Virgil has a problem. He knows that he and Valencia are destined to be friends. (They have the same initials! It is fate!) But Valencia doesn’t know he exists, and unlike the brave Filipino heroes in his grandmother’s stories, Virgil is a shy and quiet and too scared to introduce himself. Fortunately, he knows just who to take his problem to: Kaori.
Valencia has a problem, too. She has been haunted by nightmares that she doesn’t understand. Not to mention being tormented by the local bully, Chet the Bull, who mocks her for being deaf. When she discovers an advertisement for Kaori, the child psychic, she decides to take the risk and make an appointment. But her appointment is interrupted when Kaori realizes that one of her other clients has vanished, and Valencia joins in the search.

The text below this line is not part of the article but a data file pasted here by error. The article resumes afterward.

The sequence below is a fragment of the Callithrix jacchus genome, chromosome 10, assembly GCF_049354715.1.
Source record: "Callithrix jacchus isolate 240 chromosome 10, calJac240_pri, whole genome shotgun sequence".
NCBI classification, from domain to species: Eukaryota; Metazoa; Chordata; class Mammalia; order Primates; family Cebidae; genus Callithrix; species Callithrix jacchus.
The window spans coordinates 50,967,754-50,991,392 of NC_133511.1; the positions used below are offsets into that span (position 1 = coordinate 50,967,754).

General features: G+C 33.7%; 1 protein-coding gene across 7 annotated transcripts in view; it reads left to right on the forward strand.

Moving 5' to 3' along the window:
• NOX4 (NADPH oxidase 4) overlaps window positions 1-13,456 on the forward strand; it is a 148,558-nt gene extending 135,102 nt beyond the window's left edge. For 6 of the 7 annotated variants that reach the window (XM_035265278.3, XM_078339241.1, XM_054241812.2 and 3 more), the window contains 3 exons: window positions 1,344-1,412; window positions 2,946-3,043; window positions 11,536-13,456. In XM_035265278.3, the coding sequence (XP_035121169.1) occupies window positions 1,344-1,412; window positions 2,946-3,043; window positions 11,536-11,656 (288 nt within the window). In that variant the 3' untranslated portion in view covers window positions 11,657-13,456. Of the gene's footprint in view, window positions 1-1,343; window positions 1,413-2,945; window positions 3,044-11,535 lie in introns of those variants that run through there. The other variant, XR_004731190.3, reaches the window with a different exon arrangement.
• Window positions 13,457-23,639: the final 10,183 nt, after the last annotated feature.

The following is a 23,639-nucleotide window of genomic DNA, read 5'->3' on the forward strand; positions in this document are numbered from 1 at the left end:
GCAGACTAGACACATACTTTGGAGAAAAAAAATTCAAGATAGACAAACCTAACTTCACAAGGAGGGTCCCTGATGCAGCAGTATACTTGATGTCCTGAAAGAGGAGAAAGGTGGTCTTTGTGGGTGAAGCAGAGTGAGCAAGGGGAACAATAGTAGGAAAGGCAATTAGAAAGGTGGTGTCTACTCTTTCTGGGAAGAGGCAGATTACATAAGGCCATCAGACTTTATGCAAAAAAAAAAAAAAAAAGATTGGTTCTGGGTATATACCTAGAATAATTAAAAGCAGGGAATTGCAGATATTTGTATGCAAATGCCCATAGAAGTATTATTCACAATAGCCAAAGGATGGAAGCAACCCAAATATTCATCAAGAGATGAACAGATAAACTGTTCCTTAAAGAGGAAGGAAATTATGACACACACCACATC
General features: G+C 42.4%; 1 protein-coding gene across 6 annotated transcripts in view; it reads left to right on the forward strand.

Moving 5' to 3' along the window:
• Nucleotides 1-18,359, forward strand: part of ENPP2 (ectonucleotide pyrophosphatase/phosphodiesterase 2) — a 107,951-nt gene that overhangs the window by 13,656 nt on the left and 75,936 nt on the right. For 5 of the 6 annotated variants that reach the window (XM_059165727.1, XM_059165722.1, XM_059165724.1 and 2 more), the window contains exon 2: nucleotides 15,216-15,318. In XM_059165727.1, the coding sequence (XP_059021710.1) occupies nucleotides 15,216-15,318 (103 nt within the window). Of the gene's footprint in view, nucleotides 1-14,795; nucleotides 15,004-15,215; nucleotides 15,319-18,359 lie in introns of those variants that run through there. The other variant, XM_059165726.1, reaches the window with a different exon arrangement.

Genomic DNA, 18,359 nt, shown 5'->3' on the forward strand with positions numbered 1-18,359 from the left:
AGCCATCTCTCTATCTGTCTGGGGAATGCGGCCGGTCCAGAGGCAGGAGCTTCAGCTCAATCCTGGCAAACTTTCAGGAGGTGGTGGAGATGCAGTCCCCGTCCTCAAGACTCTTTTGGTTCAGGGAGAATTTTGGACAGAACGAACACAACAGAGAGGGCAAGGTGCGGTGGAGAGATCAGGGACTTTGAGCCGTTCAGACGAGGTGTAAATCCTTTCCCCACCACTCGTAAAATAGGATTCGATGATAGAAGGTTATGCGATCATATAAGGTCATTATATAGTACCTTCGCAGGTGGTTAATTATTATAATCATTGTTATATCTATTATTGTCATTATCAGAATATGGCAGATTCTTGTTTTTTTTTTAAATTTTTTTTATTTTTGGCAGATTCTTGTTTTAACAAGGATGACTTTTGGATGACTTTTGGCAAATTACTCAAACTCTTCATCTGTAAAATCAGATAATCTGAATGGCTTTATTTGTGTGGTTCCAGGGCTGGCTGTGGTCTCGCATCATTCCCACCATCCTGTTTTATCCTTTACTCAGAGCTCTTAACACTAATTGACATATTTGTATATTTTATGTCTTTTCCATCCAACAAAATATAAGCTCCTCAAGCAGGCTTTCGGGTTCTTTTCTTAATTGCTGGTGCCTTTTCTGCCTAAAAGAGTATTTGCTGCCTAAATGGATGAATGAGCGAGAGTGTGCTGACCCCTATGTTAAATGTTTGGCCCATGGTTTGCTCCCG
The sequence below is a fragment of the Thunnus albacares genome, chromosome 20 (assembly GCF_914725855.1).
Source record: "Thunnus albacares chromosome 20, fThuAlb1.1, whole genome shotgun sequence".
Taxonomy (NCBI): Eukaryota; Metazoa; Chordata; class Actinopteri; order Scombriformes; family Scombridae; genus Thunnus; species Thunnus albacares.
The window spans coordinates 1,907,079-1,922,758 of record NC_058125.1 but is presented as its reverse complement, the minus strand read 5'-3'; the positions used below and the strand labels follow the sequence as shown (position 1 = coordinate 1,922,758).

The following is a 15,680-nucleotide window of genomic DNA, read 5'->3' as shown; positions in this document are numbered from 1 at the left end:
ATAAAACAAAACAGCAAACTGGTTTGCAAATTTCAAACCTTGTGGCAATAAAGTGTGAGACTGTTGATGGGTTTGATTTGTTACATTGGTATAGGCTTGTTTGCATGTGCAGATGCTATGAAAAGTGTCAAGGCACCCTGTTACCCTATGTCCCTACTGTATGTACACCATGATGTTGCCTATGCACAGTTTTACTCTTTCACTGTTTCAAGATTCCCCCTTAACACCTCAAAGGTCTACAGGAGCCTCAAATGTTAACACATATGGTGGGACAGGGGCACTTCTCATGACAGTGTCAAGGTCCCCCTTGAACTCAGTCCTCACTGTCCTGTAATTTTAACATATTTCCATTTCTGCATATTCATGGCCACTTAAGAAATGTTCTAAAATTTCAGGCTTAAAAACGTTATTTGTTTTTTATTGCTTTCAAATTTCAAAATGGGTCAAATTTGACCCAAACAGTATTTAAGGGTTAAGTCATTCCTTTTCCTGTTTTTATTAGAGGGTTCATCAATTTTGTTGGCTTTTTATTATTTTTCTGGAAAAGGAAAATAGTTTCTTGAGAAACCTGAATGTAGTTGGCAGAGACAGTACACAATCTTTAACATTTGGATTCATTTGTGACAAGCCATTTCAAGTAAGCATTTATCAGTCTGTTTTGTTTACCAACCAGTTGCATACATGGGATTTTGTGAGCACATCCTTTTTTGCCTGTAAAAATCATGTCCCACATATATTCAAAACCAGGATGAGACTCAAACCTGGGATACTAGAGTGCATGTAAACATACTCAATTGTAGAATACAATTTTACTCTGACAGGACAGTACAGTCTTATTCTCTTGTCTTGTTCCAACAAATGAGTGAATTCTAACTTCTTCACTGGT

This story of the intertwined lives of four children has just enough intrigue and suspense to keep the reader going. I wasn’t personally fond of the switching point of views and mixture of first and third person narration, but the story itself is engaging. I’d recommend it to middle grade readers who enjoy realistic fiction.